The U.S. Supreme Court, in two different cases in little more than a week, has refused to review decisions by the Oklahoma Supreme Court striking down some of the most restrictive abortion laws in the country.
The justices’ most recent ruling came on Tuesday in Pruitt v. Nova Health Systems, in which the state’s attorney general unsuccessfully sought to revive a state law mandating vaginal (typically using a probe) or abdominal ultrasounds, accompanied by a simultaneous explanation to the pregnant woman of what the ultrasound depicts, before an abortion may be performed. The law also required that the images be displayed so that the woman may view them.
Last week, the high court declined to review Cline v. Oklahoma Coalition for Reproductive Justice, in which the state supreme court invalidated restrictions that, it said, effectively eliminated medical—or nonsurgical—abortions.
In both cases, the justices offered no explanation.
In the Pruitt petition, Oklahoma special assistant attorney general Teresa Stanton Collett argued that the state ultrasound law was substantially similar to informed consent requirements upheld by the justices in their 1992 abortion decision, Planned Parenthood of Southeastern Pennsylvania v. Casey. The Casey court, she wrote, found no constitutional problems with “requiring a physician to inform a woman at least 24 hours prior to an abortion of the ‘probable gestational age of the unborn child’ and availability of printed materials ‘describing the fetus.’ “
However, the challengers to the law, led by Stephanie Toti of the Center for Reproductive Rights, countered, “This is no garden-variety ‘informed consent’ law.” Oklahoma already had an abortion-related informed consent law on the books when the ultrasound law was enacted, she said.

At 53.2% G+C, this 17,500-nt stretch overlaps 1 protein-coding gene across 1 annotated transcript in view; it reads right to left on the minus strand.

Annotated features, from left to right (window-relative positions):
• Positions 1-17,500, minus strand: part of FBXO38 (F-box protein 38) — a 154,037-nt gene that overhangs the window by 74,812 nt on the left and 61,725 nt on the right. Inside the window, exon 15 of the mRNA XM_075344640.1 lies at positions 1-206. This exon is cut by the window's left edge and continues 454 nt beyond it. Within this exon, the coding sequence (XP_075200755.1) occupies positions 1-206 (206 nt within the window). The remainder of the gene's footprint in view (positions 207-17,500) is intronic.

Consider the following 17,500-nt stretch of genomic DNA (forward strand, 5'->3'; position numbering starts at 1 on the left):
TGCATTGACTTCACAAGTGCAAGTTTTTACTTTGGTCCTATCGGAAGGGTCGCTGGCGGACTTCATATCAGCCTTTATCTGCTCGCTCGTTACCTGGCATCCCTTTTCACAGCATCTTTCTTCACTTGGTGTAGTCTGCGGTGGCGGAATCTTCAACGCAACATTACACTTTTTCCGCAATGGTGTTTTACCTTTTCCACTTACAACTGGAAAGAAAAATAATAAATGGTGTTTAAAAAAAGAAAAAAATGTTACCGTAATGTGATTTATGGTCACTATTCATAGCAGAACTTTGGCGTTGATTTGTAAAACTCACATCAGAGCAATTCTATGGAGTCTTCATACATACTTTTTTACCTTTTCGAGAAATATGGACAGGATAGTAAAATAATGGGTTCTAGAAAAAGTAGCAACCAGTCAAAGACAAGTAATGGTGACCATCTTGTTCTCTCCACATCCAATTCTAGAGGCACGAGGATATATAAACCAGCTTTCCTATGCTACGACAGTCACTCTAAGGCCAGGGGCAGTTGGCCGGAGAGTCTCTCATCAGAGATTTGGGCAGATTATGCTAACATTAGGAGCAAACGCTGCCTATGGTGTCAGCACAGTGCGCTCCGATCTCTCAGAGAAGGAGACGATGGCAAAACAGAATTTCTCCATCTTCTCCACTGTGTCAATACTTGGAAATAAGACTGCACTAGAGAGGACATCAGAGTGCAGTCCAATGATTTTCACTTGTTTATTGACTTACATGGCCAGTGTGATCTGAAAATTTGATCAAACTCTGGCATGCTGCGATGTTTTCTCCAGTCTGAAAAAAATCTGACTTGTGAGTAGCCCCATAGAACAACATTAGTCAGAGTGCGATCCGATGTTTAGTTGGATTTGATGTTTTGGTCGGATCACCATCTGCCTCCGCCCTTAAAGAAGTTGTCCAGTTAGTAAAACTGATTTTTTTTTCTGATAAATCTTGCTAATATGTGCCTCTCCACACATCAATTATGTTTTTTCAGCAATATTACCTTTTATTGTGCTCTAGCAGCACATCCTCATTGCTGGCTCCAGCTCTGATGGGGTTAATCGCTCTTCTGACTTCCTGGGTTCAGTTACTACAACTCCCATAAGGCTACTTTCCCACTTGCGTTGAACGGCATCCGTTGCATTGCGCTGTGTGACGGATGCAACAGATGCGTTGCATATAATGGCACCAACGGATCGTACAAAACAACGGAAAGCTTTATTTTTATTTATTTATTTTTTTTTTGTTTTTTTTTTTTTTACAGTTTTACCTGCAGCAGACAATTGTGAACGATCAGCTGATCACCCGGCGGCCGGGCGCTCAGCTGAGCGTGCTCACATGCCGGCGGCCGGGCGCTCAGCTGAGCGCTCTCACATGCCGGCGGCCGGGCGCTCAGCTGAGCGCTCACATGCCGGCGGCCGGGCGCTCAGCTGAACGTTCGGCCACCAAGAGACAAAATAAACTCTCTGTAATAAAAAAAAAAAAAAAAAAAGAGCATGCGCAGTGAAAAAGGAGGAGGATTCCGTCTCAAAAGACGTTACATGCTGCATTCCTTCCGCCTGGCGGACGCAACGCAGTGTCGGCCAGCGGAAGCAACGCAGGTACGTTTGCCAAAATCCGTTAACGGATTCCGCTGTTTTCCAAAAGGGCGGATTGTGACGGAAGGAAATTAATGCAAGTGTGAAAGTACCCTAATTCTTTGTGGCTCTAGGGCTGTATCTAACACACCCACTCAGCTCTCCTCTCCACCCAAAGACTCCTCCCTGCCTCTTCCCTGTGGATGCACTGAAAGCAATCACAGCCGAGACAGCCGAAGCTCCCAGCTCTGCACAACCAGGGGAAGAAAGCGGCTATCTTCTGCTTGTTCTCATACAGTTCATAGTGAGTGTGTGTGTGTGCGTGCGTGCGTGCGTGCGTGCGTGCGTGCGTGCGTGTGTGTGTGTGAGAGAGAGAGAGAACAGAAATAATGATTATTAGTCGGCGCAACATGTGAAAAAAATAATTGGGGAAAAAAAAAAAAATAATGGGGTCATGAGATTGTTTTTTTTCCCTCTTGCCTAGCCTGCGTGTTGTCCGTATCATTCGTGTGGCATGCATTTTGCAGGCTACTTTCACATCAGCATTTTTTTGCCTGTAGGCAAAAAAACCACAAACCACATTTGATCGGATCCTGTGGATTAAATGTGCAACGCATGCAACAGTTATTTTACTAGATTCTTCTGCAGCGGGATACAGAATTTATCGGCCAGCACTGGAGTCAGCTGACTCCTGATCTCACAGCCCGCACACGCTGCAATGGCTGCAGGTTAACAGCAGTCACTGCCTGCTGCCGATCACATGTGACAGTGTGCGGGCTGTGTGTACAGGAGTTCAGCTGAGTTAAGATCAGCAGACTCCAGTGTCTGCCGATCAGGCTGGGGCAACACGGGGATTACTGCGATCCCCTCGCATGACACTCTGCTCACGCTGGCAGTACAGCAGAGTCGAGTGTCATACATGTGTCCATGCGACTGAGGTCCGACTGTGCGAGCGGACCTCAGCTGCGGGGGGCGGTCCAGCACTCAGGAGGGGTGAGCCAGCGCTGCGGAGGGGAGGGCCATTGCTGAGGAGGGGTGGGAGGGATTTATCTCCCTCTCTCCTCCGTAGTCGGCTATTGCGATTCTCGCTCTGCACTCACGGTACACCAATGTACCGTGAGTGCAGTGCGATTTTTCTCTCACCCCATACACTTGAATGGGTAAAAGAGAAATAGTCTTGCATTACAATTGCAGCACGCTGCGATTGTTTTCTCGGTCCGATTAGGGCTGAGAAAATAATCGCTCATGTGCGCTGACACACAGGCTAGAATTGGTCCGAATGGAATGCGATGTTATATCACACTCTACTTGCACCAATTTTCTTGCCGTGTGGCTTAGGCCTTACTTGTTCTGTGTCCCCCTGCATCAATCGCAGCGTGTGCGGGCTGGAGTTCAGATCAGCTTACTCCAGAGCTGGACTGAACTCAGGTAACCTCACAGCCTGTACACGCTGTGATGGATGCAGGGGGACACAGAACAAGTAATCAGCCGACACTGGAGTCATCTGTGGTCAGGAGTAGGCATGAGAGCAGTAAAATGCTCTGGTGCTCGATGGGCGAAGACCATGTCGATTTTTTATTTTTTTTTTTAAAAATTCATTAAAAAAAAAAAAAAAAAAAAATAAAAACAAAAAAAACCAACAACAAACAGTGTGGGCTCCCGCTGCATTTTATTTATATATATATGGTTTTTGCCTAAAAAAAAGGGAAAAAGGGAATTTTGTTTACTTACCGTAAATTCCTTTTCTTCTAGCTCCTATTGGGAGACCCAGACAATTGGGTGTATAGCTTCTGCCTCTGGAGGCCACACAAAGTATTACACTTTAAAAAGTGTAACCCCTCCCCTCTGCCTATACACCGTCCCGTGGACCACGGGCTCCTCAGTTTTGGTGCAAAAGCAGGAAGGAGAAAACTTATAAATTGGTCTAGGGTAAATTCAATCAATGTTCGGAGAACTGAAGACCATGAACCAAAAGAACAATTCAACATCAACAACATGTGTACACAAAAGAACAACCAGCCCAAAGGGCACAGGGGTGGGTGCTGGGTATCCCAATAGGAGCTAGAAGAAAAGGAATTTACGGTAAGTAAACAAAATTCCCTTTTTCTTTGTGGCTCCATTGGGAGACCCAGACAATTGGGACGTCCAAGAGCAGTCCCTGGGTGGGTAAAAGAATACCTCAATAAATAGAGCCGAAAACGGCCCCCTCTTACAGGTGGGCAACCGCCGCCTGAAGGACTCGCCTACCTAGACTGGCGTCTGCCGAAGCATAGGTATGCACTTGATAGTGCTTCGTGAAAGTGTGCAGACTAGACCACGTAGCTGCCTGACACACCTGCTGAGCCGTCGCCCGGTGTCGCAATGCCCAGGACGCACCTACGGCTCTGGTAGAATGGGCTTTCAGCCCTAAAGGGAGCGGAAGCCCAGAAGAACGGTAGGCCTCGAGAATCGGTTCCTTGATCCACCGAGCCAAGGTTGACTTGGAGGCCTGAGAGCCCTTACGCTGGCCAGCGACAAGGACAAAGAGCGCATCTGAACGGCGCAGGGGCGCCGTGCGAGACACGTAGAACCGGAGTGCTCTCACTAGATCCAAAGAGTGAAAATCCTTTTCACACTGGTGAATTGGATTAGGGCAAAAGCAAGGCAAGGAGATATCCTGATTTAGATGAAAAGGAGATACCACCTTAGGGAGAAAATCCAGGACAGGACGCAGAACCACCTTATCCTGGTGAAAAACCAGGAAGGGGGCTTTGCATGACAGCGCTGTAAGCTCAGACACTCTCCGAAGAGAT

“Under its revised law, Oklahoma now requires a woman to undergo an ultrasound examination and, while she is physically exposed during this often invasive and uncomfortable procedure, to listen to a narrative designed to discourage her from proceeding with an abortion,” Toti wrote. “The ultrasound is required even when the doctor deems the procedure medically unnecessary (for instance, if a referring physician has already performed an ultrasound examination), or detrimental to the patient. The woman may avert her eyes from the ultrasound images, but the law does not allow her to avoid listening to the required narration while on the examination table.”
The Oklahoma Legislature enacted the ultrasound law in 2010. The act contained no exception for victims of rape or incest or for women seeking to terminate a pregnancy because of a fetal anomaly. A doctor who knowingly violated the act was subject to civil, criminal and administrative sanctions.
Shortly after it took effect, the act was challenged as a violation of the state constitution. A state trial court in 2012 permanently enjoined the law after concluding it was an unconstitutional “special law” that improperly singled out abortion patients, physicians and sonographers with special informed-consent standards when “a general law could clearly be made applicable.” Last December, the Oklahoma Supreme Court held that the ultrasound law was “facially unconstitutional” under the U.S. Supreme Court’s decision in Casey.
“A woman’s personal, private medical decisions should be made in consultation with the health care professionals she trusts, without interference by politicians who presume to know better,” Nancy Northrup, president of the Center for Reproductive Rights, said in a written statement on Tuesday. “This decision is another victory for women and reproductive health care providers, and another clear message to lawmakers across the U.S. that attacks on women’s health, rights, and dignity are patently unconstitutional and will not be allowed to stand.”
The center, in its brief in opposition to the state’s appeal, told the justices that few states have enacted ultrasound statutes that require an examination combined with mandatory narration, “and to our knowledge, none is as onerous as Oklahoma’s. Only Oklahoma, Louisiana, Texas, and North Carolina require that women be given verbal descriptions of ultrasound images during a mandatory examination, and of those four states, only Oklahoma requires use of a vaginal probe.”
Contact Marcia Coyle at email@example.com.